The Concise Oxford dictionary defines compensation as “…to make amends, offset deficiency by developing another characteristic”. If dictionaries came with real-life examples, Marine Harvest would be a powerful one indeed.
Whenever there is any sort of structure added to the marine environment that disturbs or disrupts fish habitat, Fisheries and Oceans Canada (DFO) requires that compensation, or restoration, is carried out, said Sharon DeDominicis, Environmental Sustainability Manager.
Known as its “No Net Loss” policy, this regulation is mandatory for not only all aquaculture companies but any company such as those involved in power generation and forestry that changes the seabed in what DFO deems to be a negative manner, she added.
In aquaculture, the compensation is based on a site by site study of the “waste footprint,” measured by underwater filming of what life is present and how much there is. This productivity rating of biomass and its abundance determines what level of restoration is required.
In the past Marine Harvest has built rock reefs, specifically at Englewood and in Kyuquot Sound at Fair Harbour, leading to habitat that is now suitable for numbers of octopus who make their homes amongst the rocks.
“We brought the habitat back and the critters followed”, said DeDominicis.
However, eelgrass habitat compensation is where Marine Harvest can be particularly proud of its track record. Eelgrass is critical to the health of the world’s oceans, providing essential protected areas for a variety of living creatures. But it doesn’t reproduce well and once a bed is gone due to habitat disturbance, it’s extremely slow to come back.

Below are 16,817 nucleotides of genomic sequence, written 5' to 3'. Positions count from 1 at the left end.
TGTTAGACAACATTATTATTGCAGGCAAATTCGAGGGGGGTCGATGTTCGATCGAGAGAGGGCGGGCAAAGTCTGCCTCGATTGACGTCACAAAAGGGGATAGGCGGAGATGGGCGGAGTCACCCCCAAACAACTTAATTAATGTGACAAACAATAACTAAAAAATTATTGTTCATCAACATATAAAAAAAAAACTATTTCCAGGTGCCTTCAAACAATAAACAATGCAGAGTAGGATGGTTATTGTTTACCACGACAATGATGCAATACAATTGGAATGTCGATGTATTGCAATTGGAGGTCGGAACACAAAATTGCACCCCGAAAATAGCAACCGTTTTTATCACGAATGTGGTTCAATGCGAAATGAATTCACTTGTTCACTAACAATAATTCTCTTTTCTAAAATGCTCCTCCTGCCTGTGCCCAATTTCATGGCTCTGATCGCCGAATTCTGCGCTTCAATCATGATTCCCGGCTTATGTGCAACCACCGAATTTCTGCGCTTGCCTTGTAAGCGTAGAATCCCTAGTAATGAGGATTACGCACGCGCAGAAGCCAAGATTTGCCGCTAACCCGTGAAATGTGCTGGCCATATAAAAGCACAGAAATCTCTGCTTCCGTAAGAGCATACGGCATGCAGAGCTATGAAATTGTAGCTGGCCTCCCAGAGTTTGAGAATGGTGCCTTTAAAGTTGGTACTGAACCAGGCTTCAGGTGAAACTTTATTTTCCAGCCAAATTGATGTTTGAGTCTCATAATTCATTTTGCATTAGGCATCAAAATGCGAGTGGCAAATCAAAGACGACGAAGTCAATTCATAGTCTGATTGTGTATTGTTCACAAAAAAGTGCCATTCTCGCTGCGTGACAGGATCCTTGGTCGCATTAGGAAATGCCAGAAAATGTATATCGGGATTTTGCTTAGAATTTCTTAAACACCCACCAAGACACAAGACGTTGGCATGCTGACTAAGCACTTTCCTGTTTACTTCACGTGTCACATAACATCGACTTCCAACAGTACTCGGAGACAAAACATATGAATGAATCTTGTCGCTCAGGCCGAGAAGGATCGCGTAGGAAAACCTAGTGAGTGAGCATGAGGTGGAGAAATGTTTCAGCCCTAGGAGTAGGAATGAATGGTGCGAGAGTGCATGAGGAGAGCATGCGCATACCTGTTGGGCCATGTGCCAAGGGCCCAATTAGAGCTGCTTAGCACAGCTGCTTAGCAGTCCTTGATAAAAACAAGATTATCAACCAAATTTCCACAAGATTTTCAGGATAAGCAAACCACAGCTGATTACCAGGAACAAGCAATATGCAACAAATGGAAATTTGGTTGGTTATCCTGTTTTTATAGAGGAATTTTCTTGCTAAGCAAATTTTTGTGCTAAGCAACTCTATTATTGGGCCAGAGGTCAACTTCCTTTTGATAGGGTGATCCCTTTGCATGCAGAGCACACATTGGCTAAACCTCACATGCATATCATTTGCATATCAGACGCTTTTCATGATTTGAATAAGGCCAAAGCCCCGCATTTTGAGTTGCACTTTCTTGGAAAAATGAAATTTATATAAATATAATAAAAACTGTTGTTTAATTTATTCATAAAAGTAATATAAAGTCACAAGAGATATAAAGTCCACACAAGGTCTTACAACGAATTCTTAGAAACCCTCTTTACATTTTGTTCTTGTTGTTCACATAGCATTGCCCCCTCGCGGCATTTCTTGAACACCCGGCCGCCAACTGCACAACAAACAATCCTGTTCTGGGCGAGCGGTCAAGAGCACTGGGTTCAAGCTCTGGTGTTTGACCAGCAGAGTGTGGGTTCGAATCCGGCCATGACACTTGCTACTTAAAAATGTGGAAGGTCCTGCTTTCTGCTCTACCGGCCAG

Enter Marine Harvest Canada and Cynthia Durance of Precision Identification, who Marine Harvest has worked with since 2006. In consultation with the Kitasoo/Xai’xais First Nation and DFO, the company chose this crucial plant as its remediation for the sites at Sheep Passage and Lime Point.
The process of placing the eelgrass on the ocean floor is highly labour intensive. The plant is carefully removed from its donor site to land, where a small steel washer is carefully attached to each blade’s root to weigh it down and improve its chances of successful growth. Once this on-land work is complete, each blade is returned to the water and painstakingly placed in its new location.
“It’s a huge net benefit,” said DeDominicis, adding that this form of site remediation has been “totally successful” and each bed planted is “doing fantastic”.
Eelgrass is needed by ocean inhabitants throughout the world and Marine Harvest is doing its part to provide it, often in areas where it didn’t previously flourish.
By Gina Forsyth